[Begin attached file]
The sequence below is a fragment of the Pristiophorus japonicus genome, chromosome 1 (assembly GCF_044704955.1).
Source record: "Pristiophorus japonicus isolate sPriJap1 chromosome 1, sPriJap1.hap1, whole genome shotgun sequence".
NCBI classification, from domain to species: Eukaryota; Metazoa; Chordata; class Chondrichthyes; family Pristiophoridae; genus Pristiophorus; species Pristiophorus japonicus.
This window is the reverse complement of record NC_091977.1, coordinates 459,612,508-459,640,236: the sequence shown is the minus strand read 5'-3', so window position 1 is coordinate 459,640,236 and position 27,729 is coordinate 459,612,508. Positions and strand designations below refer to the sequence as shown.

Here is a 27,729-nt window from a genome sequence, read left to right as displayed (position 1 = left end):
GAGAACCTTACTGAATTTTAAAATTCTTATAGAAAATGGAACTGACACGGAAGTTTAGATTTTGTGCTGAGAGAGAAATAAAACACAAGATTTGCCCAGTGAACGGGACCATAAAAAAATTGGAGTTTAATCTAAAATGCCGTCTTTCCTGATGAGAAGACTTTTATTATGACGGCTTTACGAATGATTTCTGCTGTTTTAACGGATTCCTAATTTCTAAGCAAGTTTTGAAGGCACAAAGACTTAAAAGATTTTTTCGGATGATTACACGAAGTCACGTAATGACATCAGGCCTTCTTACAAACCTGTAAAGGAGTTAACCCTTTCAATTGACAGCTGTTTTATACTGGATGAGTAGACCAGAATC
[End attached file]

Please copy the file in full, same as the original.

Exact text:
The sequence below is a fragment of the Pristiophorus japonicus genome, chromosome 1 (assembly GCF_044704955.1).
Source record: "Pristiophorus japonicus isolate sPriJap1 chromosome 1, sPriJap1.hap1, whole genome shotgun sequence".
NCBI classification, from domain to species: Eukaryota; Metazoa; Chordata; class Chondrichthyes; family Pristiophoridae; genus Pristiophorus; species Pristiophorus japonicus.
This window is the reverse complement of record NC_091977.1, coordinates 459,612,508-459,640,236: the sequence shown is the minus strand read 5'-3', so window position 1 is coordinate 459,640,236 and position 27,729 is coordinate 459,612,508. Positions and strand designations below refer to the sequence as shown.

Here is a 27,729-nt window from a genome sequence, read left to right as displayed (position 1 = left end):
GAGAACCTTACTGAATTTTAAAATTCTTATAGAAAATGGAACTGACACGGAAGTTTAGATTTTGTGCTGAGAGAGAAATAAAACACAAGATTTGCCCAGTGAACGGGACCATAAAAAAATTGGAGTTTAATCTAAAATGCCGTCTTTCCTGATGAGAAGACTTTTATTATGACGGCTTTACGAATGATTTCTGCTGTTTTAACGGATTCCTAATTTCTAAGCAAGTTTTGAAGGCACAAAGACTTAAAAGATTTTTTCGGATGATTACACGAAGTCACGTAATGACATCAGGCCTTCTTACAAACCTGTAAAGGAGTTAACCCTTTCAATTGACAGCTGTTTTATACTGGATGAGTAGACCAGAATC